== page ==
Rudolph Giuliani. The panel has subpoenaed Mr. Trump’s personal lawyer and three members of the legal team — Jenna Ellis, Sidney Powell and Boris Epshteyn — who pursued conspiracy-filled lawsuits that made claims of voter fraud in the 2020 election.
Mike Pence. The former vice president could be a key witness as the committee focuses on Mr. Trump’s responsibility for the riot and considers criminal referrals, but Mr. Pence reportedly has not decided whether to cooperate.
Mark Meadows. Mr. Trump’s chief of staff, who initially provided the panel with a trove of documents that showed the extent of his role in the efforts to overturn the election, is now refusing to cooperate. The House voted to recommend holding Mr. Meadows in criminal contempt of Congress.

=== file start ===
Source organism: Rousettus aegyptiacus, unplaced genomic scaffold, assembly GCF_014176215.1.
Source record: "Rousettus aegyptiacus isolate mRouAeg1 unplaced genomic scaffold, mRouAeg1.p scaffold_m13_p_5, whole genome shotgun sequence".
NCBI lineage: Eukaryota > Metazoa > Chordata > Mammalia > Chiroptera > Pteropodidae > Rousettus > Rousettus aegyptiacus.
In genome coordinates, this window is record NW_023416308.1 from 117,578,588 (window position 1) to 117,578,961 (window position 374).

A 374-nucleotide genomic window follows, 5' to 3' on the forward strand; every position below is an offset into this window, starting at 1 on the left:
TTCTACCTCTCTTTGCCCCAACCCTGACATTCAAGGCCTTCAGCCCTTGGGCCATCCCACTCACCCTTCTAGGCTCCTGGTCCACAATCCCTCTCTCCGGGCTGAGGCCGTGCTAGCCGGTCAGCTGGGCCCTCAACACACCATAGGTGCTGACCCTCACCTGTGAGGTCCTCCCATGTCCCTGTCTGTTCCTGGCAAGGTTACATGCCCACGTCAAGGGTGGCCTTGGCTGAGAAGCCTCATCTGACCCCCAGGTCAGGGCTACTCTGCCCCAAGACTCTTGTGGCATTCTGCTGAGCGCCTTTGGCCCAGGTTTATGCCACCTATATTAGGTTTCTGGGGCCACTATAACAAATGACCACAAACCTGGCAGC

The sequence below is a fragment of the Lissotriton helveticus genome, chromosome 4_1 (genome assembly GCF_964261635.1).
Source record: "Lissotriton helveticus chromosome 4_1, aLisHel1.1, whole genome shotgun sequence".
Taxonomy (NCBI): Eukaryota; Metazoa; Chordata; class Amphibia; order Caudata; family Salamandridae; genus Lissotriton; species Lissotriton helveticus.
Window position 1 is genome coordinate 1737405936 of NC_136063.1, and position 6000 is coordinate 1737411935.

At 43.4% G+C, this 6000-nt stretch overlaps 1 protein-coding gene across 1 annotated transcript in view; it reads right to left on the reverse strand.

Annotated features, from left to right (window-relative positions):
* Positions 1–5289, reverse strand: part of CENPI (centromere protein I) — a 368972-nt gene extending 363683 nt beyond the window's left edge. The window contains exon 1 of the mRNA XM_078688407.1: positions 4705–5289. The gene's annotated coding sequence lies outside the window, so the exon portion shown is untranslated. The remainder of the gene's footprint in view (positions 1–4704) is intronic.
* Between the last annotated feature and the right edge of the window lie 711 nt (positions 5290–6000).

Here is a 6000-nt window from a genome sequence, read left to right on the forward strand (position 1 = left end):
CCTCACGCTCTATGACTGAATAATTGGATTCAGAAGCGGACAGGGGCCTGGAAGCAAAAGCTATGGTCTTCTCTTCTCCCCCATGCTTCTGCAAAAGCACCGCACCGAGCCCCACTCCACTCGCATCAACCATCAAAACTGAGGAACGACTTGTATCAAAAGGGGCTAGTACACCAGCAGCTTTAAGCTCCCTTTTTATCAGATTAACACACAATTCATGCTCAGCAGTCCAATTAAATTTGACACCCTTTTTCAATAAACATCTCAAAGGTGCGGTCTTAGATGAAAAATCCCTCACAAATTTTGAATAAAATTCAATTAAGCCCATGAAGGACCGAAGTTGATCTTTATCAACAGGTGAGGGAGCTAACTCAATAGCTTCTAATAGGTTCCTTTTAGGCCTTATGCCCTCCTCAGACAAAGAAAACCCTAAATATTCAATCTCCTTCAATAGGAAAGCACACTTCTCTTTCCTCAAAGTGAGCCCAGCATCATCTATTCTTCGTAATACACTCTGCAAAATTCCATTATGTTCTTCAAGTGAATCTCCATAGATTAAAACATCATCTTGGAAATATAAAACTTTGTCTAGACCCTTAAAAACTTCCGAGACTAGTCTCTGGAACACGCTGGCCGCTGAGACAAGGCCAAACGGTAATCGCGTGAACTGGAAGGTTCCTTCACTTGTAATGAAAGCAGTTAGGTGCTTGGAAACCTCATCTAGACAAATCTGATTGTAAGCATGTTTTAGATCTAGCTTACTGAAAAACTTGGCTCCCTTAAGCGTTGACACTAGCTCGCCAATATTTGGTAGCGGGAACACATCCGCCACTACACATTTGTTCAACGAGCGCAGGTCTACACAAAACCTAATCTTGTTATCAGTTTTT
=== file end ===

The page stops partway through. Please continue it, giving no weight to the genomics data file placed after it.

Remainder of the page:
Scott Perry and Jim Jordan. The Republican representatives of Pennsylvania and Ohio are among a group of G.O.P. congressmen who were deeply involved in efforts to overturn the election. Both Mr. Perry and Mr. Jordan have refused to cooperate with the panel.
Fox News anchors. ​​Texts between Sean Hannity and Trump officials in the days surrounding the riot illustrate the host’s unusually elevated role as an outside adviser. Mr. Hannity, along with Laura Ingraham and Brian Kilmeade, also texted Mr. Meadows as the riot unfolded.
Big Tech firms. The panel has criticized Alphabet, Meta, Reddit and Twitter for allowing extremism to spread on their platforms and saying they have failed to cooperate adequately with the inquiry. The committee has issued subpoenas to all four companies.
Far-right figures. White nationalist leaders and militia groups are being scrutinized as the panel’s focus intensifies on the rallies that led up to the mob violence and how those with extremist views worked with pro-Trump forces to undermine the election.